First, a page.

Other sections of the IPC that might also deal with bullying include 268 (public nuisance), 292-94 (obscenity) and 500 (defamation).
"But most of these sections are bailable, making the cases light and long-drawn out," says Bivas Chatterjee, cyber law and forensic expert, and special public prosecutor of the Bengal government for cyber law and electronic evidence.
Chatterjee feels that the absence of a strict law against bullying has led to an unbridled rise in online threats and intimidation. "Recently, I came across a case, where a threat mail was sent to someone along with a footnote that the person wouldn't be able to do anything since there was no law to tackle it," he says.
"Truly speaking, none of these sections in the IPC really covers the entire scope of cyberbullying. For children, it is only when the messages carry sexual overtones that Section 11 of the Protection of Children Against Sexual Offences Act may be applied. But for general bullying, there is nothing the law can do right now," says Debarati Halder, director, the Centre for Cyber Victim Counselling, and a cyber law expert based in Tirunelveli, Tamil Nadu.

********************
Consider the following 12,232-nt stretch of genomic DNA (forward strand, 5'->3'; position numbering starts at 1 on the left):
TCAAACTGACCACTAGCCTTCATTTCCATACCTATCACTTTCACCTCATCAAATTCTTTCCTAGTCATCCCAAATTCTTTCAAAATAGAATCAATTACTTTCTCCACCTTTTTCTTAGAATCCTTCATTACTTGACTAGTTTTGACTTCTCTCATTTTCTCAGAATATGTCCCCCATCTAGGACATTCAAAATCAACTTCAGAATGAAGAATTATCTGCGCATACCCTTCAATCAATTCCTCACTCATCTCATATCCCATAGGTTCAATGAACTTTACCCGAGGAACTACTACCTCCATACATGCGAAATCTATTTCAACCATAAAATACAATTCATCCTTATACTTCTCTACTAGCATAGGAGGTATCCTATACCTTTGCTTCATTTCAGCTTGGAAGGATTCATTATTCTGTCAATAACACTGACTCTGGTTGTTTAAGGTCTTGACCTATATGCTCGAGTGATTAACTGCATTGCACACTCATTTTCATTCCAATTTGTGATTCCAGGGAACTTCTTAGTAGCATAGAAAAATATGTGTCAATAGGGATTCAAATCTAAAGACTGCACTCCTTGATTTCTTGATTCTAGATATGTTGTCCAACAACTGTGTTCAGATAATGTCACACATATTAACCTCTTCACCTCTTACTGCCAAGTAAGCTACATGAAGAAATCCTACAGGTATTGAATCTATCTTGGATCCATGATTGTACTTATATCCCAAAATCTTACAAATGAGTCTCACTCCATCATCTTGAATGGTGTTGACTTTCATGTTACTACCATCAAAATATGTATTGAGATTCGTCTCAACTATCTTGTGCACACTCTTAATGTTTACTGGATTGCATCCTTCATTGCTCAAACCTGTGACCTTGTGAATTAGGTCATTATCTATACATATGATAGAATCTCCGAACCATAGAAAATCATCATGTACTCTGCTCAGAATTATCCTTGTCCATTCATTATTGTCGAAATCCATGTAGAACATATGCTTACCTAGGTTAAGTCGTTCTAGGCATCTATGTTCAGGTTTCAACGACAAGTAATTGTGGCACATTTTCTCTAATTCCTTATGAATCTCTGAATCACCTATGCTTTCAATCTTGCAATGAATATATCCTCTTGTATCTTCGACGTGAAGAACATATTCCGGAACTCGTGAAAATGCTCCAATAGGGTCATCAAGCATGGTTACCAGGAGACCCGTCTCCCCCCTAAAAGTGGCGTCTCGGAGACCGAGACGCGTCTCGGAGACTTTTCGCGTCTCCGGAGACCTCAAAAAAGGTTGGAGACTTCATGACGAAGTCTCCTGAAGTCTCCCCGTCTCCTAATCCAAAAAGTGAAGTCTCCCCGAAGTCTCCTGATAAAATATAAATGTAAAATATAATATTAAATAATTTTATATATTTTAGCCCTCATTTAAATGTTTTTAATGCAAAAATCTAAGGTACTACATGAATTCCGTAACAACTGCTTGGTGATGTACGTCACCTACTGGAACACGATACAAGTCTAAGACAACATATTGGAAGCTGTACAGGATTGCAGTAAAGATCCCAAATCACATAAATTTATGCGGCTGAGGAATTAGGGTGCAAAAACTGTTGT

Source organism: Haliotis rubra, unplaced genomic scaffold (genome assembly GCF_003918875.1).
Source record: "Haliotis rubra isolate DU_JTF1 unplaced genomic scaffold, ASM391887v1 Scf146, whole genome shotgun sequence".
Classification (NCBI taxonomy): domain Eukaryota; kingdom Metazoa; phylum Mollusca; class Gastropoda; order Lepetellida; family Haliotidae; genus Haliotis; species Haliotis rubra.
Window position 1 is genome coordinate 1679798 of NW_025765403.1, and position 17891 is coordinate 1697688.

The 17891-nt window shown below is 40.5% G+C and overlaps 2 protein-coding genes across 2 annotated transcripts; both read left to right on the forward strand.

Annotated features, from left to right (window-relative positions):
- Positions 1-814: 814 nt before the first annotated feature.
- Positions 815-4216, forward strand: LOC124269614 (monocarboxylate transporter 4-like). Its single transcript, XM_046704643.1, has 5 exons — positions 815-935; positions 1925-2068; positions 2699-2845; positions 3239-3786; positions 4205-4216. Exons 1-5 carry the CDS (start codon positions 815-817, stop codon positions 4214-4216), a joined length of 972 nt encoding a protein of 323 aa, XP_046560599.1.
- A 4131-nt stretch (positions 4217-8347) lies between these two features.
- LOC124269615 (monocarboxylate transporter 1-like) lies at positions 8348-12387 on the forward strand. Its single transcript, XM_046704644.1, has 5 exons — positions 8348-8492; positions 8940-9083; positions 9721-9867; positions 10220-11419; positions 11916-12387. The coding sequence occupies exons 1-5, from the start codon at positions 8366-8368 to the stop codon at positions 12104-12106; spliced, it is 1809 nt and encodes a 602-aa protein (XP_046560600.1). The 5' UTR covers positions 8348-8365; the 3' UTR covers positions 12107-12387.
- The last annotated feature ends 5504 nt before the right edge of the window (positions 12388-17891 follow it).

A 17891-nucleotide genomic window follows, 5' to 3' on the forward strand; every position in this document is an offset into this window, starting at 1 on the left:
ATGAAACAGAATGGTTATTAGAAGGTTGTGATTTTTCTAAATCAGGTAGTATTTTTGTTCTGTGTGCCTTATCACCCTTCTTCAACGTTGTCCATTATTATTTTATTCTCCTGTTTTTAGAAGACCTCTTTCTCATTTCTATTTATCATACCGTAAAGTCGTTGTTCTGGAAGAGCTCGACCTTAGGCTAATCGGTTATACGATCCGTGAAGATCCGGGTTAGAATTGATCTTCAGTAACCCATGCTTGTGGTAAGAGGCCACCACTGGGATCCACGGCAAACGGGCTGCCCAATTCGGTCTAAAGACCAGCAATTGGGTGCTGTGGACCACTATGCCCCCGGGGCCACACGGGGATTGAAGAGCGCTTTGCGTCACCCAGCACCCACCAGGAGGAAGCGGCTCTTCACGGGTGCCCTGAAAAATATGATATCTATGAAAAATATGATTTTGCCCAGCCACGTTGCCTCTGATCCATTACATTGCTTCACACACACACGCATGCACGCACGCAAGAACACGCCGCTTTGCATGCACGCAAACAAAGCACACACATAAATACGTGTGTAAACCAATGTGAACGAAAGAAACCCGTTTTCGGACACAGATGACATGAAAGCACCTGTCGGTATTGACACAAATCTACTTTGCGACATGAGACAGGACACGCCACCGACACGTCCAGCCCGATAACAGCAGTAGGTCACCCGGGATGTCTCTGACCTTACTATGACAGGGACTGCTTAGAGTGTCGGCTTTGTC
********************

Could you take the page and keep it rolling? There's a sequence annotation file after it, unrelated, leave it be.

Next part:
Halder says bullying often leads to stalking or posting of defamatory messages, forcing the victim to take the help of the police. But the police can't do much in most of the cases. Halder adds that cyberbullying can be a one-time or a prolonged affair. Her organisation comes across many cases of online bullying targeting women, children bullying children, workplace bullying and bullying of people from the LGBT community, she reveals.
Legal experts feel that the Centre should come up with a law similar to Section 66A, but with proper definition of all terms so that misuse is minimal. "It should be strong enough to make the bully understand why such activities are not permitted and what could be the punishment for posting menacing, harmful messages," says Halder.
"Till recently, people knew that there was a section of the IT Act to deal with online bullying. Now one has to complain to the police and it might take a little longer before the law catches up with the criminals, since the sections of the IPC currently dealing with such offences are bailable," says Karnika Seth, who practises in the Supreme Court and specialises in cyber law.
But at the same time, lawyers also point out that though the current laws might be non-cognisable or bailable, if convicted, the offender can even get life imprisonment. "Section 503 of the IPC deals with criminal intimidation and if it leads to death or grievous hurt, one can get a term of seven years or life imprisonment," points out Vakul Sharma, a Supreme Court lawyer.
Sharma also says that apart from resorting to various sections of the IPC, one can always use Sections 66 and 43 of the IT Act which deal with sending repeated text messages and harassment.
Clearly, as long as the government does not come up with a specific law against online bullying, victims will have to take recourse to other laws to bring the miscreants to book.